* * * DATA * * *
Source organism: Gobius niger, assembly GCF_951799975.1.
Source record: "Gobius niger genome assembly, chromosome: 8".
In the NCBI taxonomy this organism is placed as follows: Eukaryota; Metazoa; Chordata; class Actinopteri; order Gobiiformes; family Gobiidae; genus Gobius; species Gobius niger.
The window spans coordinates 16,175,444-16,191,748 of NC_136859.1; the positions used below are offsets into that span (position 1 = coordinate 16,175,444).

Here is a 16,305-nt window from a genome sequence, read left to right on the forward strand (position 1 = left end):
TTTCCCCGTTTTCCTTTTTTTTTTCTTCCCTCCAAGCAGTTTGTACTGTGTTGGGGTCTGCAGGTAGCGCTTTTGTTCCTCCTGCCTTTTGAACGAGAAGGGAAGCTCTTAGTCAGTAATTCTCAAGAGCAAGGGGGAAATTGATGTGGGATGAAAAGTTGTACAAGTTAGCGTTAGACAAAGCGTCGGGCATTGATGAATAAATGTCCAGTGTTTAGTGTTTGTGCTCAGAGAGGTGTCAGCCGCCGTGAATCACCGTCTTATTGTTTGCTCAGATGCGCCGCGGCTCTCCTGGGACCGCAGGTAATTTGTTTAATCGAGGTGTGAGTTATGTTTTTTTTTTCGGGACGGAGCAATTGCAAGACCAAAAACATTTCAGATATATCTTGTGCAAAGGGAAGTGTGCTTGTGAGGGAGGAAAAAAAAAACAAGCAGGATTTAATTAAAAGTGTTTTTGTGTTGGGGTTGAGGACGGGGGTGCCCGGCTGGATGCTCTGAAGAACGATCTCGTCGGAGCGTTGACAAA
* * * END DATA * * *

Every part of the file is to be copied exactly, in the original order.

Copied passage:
Source organism: Gobius niger, assembly GCF_951799975.1.
Source record: "Gobius niger genome assembly, chromosome: 8".
In the NCBI taxonomy this organism is placed as follows: Eukaryota; Metazoa; Chordata; class Actinopteri; order Gobiiformes; family Gobiidae; genus Gobius; species Gobius niger.
The window spans coordinates 16,175,444-16,191,748 of NC_136859.1; the positions used below are offsets into that span (position 1 = coordinate 16,175,444).

Here is a 16,305-nt window from a genome sequence, read left to right on the forward strand (position 1 = left end):
TTTCCCCGTTTTCCTTTTTTTTTTCTTCCCTCCAAGCAGTTTGTACTGTGTTGGGGTCTGCAGGTAGCGCTTTTGTTCCTCCTGCCTTTTGAACGAGAAGGGAAGCTCTTAGTCAGTAATTCTCAAGAGCAAGGGGGAAATTGATGTGGGATGAAAAGTTGTACAAGTTAGCGTTAGACAAAGCGTCGGGCATTGATGAATAAATGTCCAGTGTTTAGTGTTTGTGCTCAGAGAGGTGTCAGCCGCCGTGAATCACCGTCTTATTGTTTGCTCAGATGCGCCGCGGCTCTCCTGGGACCGCAGGTAATTTGTTTAATCGAGGTGTGAGTTATGTTTTTTTTTTCGGGACGGAGCAATTGCAAGACCAAAAACATTTCAGATATATCTTGTGCAAAGGGAAGTGTGCTTGTGAGGGAGGAAAAAAAAAACAAGCAGGATTTAATTAAAAGTGTTTTTGTGTTGGGGTTGAGGACGGGGGTGCCCGGCTGGATGCTCTGAAGAACGATCTCGTCGGAGCGTTGACAAA